Another danger to ponds during the summer months is stratification. This is when pond water segments into layers due to changes in water temperature. The warmer and oxygen rich layers congregate towards the surface while the bottom layers become colder and less oxygen-rich. These layers form when there is little or no natural movement in the water. This is especially likely for deeper ponds with areas that sunlight can’t reach.
While this process can occur in every season, it is especially dangerous during summer months. Heavy rains and summer storms can provide an excess of movement that suddenly breaks the stratification of the layers, turning the pond into one temperature. The sudden change causes massive fish kills where huge portions of the pond’s population die in a single storm.
Stratification also makes it difficult for aerobic bacteria to do their job of breaking down nutrient rich material. This is because the bacteria live at the bottom of the pond, which contains little oxygen when the pond is stratified.
The best way to handle stratification is by breaking up the layers. This is done by increasing the amount of gradual motion in the pond.
So, what happens if you wait to address these issues?
If you keep waiting, buildup will keep accruing every week. The organic matter, animal waste, dead plants, fertilizer runoff, and algae will accumulate into huge quantities and get more unmanageable every week.
Eventually, the pond will be filled with unwanted plants, dying fish, breeding mosquitoes, and algae that spread and grow like a virus. Even worse, the low oxygen levels at the bottom of the pond will make it impossible for the bacteria to fight back.
If enough buildup accrues, it will be too late to save your pond (and its inhabitants). The amount of waste and matter that the bacteria need to break down will become so great that it will be impossible to supply them with enough oxygen to get the job done.
What happens next? Eutrophication: the slow and painful death of a pond and all animal life in it.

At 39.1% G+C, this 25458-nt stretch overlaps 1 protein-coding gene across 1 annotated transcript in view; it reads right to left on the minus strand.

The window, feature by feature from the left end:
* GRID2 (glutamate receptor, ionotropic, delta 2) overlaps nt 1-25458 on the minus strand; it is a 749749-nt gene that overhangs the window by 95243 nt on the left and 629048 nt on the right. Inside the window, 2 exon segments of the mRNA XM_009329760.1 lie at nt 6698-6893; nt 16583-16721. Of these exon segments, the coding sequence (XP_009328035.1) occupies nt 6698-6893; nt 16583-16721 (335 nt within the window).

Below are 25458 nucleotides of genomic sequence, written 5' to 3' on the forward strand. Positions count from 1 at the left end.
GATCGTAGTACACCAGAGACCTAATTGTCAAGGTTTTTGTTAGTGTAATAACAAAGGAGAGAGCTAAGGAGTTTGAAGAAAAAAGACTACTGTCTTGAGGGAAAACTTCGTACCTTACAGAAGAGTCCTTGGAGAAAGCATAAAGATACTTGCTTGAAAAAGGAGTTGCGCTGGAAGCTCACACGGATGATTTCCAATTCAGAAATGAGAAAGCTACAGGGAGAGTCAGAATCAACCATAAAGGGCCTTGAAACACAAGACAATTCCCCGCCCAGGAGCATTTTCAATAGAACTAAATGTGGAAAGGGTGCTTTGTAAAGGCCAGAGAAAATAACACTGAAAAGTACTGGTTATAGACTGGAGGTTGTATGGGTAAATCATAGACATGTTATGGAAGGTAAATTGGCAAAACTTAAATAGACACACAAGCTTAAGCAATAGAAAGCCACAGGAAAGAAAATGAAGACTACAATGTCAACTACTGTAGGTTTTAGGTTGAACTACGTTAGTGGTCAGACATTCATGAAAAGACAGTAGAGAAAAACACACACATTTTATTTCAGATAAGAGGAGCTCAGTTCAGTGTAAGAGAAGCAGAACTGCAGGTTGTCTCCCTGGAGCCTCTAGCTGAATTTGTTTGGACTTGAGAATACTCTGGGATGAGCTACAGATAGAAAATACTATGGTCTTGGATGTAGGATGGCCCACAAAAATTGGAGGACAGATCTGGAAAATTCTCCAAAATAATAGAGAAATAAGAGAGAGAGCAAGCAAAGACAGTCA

So, you’ve got 2-3 weeks to ensure the summer apocalypse doesn’t destroy your pond. What do you need to do?
To prepare your pond for summer and prevent disaster, you need to do two things: (1) increase the oxygen levels in the water, and (2) create water movement.
How do you achieve this? Better yet, how do you do it naturally, without chemicals?
Some ways to increase oxygen levels are adding plants (not the infectious kind), adding devices that move the water by simulating wind and wave motions, and adding purified oxygen solutions.
However, the additions of plants and artificial motion are often not enough for large or high-maintenance ponds. And using purified oxygen solutions to fix low oxygen levels can easily lead to supersaturation – which is bad because excess oxygen is toxic to animal life in the pond.
Some landscaping methods, such as connecting the pond to nearby streams and other water sources, can create natural water movement that can combat stratification. But the water movement isn’t always consistent, as changes in weather can cause stream levels to vary.
The best solution is a comprehensive one. Pond aerators offer a natural way to clean up your pond without harming fish or aquatic life. Aerators are the best solution for summer pond care because they do both of the things you need to do: increase water oxygen levels and create water movement.
In one system, aerators are able to provide aerobic bacteria with enough oxygen to break down the excess nutrients in the ecosystem, and break up water stratification. Plus, they add aesthetic value.
Need to get your pond cleaned in time for summer? We can help. Contact us today to discuss your options.